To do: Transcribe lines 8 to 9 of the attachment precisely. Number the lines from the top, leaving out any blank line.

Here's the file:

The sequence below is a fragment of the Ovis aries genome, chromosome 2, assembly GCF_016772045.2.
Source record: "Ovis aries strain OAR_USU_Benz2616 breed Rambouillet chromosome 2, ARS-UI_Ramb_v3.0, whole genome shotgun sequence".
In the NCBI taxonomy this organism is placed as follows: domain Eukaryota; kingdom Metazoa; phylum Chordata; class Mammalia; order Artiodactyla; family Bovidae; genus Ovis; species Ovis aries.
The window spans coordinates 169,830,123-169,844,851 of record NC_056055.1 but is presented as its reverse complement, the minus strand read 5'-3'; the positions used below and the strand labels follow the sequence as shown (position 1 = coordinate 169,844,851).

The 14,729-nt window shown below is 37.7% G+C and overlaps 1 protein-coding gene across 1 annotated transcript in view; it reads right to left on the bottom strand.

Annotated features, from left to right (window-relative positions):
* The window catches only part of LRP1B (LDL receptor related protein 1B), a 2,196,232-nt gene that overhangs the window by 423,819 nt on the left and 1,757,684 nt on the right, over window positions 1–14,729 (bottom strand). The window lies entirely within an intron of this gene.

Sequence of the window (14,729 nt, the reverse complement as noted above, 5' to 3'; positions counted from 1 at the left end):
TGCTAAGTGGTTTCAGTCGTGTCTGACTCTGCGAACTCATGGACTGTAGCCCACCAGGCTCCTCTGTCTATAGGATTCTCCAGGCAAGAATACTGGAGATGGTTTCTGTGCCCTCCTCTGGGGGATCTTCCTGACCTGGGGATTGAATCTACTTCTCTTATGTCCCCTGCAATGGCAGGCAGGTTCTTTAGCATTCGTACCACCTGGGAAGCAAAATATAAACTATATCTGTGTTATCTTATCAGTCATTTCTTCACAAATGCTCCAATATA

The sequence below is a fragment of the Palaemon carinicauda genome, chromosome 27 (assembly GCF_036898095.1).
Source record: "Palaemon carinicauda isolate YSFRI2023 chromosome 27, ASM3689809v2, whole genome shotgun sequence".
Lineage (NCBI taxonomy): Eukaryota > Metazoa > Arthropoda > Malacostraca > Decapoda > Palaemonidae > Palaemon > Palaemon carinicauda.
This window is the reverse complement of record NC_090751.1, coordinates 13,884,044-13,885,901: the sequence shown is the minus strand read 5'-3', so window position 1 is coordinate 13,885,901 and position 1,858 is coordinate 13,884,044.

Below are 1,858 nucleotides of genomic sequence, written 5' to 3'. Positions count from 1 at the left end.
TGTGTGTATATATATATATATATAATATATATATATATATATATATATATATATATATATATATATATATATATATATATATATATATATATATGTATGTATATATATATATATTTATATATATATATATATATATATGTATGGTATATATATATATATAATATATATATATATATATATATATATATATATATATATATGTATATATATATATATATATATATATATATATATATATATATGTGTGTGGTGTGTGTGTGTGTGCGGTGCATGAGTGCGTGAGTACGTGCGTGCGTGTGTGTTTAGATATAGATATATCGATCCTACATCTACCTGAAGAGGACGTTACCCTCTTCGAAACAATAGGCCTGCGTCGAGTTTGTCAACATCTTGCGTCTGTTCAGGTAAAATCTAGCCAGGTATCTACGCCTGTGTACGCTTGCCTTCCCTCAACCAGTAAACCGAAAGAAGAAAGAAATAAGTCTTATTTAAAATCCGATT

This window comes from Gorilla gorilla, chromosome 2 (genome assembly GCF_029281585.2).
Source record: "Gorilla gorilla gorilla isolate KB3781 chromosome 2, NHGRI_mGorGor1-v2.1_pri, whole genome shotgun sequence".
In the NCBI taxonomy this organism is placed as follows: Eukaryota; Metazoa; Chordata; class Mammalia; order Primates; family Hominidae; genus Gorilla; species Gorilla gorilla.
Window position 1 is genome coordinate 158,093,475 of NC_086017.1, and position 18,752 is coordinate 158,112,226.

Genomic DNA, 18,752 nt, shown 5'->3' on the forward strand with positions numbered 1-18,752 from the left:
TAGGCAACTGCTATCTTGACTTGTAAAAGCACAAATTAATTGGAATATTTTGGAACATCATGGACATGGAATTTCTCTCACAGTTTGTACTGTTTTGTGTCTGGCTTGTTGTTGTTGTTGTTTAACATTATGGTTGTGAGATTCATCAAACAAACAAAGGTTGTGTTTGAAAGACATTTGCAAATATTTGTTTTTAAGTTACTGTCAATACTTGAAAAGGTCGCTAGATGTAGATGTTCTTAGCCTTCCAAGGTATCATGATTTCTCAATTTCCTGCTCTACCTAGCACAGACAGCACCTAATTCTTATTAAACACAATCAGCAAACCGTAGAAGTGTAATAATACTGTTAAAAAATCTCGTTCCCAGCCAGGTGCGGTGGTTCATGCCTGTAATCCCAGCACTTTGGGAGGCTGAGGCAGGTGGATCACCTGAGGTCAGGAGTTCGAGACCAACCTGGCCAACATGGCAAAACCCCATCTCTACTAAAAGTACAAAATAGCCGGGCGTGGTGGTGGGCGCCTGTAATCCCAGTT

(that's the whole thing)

Sequence of the window (14,729 nt, the reverse complement as noted above, 5' to 3'; positions counted from 1 at the left end):
TGCTAAGTGGTTTCAGTCGTGTCTGACTCTGCGAACTCATGGACTGTAGCCCACCAGGCTCCTCTGTCTATAGGATTCTCCAGGCAAGAATACTGGAGATGGTTTCTGTGCCCTCCTCTGGGGGATCTTCCTGACCTGGGGATTGAATCTACTTCTCTTATGTCCCCTGCAATGGCAGGCAGGTTCTTTAGCATTCGTACCACCTGGGAAGCAAAATATAAACTATATCTGTGTTATCTTATCAGTCATTTCTTCACAAATGCTCCAATATA